The Wehrmacht knew rather well what forces they faced before Barbarossa, but by late August the numbers were quite "confusing" as you can learn from primary literature. Casualties and booty from the pockets wasn't immediately accurately known. OKW and OKH apparently believed the Russians at the breaking point by late August, assuming that could only afford another limited stand before Moscow, but realized that total Soviet casualty estimates (plus detected forces) already exceeded their initial guesses. I believe this is in part why they kept pushing so hard with all Heeresgruppen, despite the heavy casualties (that especially AGC) suffered by the continuous Soviet counterattacks, and despite slowly realizing that things couldn't be completed before Christmas (i.e. Wehrmachtsberichte first mention the need to study winter equipment requirements for "limited winter operations" by 8/30/41).

If you think of a future "War in Europe", where also Axis will hopefully have some choice in shaping its Armies between 1939 and 1941, and both Axis and Soviet force setups may differ strongly from history, not knowing the exact numbers or the growth rate of either side may influence the way you conduct your Barbarossa quite a bit...




Flaviusx -> RE: More Fog of War needed (4/25/2012 5:40:56 PM)


quote:

ORIGINAL: janh


The Wehrmacht knew rather well what forces they faced before Barbarossa


Not really. They knew what was in right front of them within about 100 or miles or so and not much else. The reserve armies where a mystery to them, nor did they have any clue about Soviet mobilization ability.




janh -> RE: More Fog of War needed (4/25/2012 6:07:41 PM)

quote:

ORIGINAL: Flaviusx
Not really. They knew what was in right front of them within about 100 or miles or so and not much else. The reserve armies where a mystery to them, nor did they have any clue about Soviet mobilization ability.


That's right, they knew what was at their front, and I believe they estimated the Russian frontline forces to something like 132 infantry divisions, but I forgot the rest of the numbers. They even flew high-altitude recon prior to the outbreak of hostilities, amusingly -- who would have dared that?
What they also of course only could guess was their true strength (ToE-% in game terms) and the level to which they received modern equipment. Somehow I got the impression that they overlooked the new T-34 and KV tanks, or at least vastly underestimated their potential.

I think G&G should consider more scripting or editor options for randomized start configurations with the next titles, meaning not only specific placement, but also random addition or removal of units, and randomization of industry/manpower etc. The could add an interesting new GC mode with plenty of uncertainty and excitement for those who wouldn't mind a little more impact of "luck" (but also "fiction")...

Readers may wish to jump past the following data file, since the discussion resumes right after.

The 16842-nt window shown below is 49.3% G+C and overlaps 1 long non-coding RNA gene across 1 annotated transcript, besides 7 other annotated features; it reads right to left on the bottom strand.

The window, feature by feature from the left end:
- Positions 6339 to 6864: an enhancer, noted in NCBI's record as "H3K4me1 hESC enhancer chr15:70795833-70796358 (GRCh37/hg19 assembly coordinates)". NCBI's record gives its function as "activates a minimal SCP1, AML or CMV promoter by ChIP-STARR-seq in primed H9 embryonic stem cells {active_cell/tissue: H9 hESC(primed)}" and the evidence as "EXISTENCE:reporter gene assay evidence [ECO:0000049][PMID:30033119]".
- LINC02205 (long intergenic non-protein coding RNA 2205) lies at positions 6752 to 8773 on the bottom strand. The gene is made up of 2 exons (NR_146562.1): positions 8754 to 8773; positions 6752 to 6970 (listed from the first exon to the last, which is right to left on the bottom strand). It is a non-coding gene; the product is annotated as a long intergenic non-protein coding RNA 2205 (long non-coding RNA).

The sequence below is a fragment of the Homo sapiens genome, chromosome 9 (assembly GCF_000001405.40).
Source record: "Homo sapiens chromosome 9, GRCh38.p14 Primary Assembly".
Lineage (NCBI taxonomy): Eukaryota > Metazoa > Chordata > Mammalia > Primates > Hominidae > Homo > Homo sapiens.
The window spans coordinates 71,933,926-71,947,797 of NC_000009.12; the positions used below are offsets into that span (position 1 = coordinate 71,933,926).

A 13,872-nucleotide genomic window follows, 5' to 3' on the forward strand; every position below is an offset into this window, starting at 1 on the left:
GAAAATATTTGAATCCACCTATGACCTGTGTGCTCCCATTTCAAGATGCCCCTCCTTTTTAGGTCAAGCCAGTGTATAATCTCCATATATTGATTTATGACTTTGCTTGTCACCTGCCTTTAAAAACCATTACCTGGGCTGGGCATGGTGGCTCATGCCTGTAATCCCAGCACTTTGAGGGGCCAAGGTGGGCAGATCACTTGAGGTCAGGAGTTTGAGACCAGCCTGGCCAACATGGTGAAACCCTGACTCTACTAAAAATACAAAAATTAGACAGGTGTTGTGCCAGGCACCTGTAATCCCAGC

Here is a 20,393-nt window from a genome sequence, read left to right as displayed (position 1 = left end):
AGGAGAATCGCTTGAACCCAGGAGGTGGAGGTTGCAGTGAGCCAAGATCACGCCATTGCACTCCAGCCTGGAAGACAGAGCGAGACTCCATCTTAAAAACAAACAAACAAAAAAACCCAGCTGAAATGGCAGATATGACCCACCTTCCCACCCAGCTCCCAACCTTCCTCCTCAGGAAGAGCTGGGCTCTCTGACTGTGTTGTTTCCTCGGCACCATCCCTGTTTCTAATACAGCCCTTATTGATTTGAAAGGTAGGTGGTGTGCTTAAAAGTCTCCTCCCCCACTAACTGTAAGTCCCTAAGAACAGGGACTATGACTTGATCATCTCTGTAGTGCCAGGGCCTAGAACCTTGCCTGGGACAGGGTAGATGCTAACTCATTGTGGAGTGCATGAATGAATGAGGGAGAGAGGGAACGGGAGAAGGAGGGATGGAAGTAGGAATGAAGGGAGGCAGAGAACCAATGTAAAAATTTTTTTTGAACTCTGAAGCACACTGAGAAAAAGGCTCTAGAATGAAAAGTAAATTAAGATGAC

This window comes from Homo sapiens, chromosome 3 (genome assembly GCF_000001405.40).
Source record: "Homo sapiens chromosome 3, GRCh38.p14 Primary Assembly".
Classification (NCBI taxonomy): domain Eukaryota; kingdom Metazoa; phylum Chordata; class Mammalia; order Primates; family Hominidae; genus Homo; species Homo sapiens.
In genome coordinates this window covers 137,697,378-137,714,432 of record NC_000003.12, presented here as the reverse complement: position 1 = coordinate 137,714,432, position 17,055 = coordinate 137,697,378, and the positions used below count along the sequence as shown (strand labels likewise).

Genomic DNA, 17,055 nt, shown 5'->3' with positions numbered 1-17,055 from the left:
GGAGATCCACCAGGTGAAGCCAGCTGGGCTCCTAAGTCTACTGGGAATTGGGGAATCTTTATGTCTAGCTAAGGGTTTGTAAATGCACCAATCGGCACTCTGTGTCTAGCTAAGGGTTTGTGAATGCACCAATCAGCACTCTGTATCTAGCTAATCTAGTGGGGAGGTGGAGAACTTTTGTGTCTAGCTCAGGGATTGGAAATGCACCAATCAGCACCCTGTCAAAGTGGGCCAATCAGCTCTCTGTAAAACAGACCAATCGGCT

Flaviusx -> RE: More Fog of War needed (4/25/2012 7:06:09 PM)

The new tanks came as a complete surprise to them. So did the numbers of tanks and mechanized formations generally, this was severely underestimated. Guderian came closest in guessing the numbers right, but even he was off by a factor of two. Standard German intel assessments were wildly off the mark. Mind you, these mech units were garbage and didn't last very long (10,000 AFVs lost in the first month alone and the mech corps were disbanded rapidly) but it was mostly unknown to the Germans.

These little known reserve formations and mech stuff is what Axis players blithely march through in three days to the Romanian border ingame during the first turn. LOL.





bjmorgan -> RE: More Fog of War needed (4/30/2012 8:26:54 PM)

The most interesting fog of war feature is that the CV of your own units is essentially a SWAG (silly, wilda**ed guess), at best.




ETF -> RE: More Fog of War needed (5/2/2012 11:59:03 PM)


quote:

ORIGINAL: governato

The current info screen gives the player full information on his opponents OOB. The number of guns, soldiers, tanks and planes. That is fun, but is very far from realistic.

I think that with advanced Fog of War that information should a) stay hidden or b) be limited to the figure obtained from units that the player has actually observed through combat, proximity to the front lines or recon. That would also make recon missions a lot more realistic. One would recon not only to find where the enemy his, but to have a rough
estimate of the size of the enemy forces. Finding where your opponent keeps his strategic reserves would become a priority.


In real life the East Front commanders had nothing close to the level of information that players currently have. I checked my sources and there are several egregious cases where the Wehrmacht severely underestimated the strength of the Red Army. These error greatly
affected Hitler's (and OKH) decision to go on the offensive in the Caucasus and then at Kursk.

People interested should check 'Foreign Armies East and German Military Intelligence in Russia 1941-45 by David Thomas * Journal of Contemporary History * Vol. 22, No. 2, Apr., 1987

(here is the LINK)

A few excerpts here:

Between July and December 1941, FHO (Foreign Armies East, the Intelligence branch of OKH) issued a number of inaccurate intelligence estimates, which nourished the overconfidence of OKH and the Fuhrer, and resulted in errors of German strategy and operational conduct at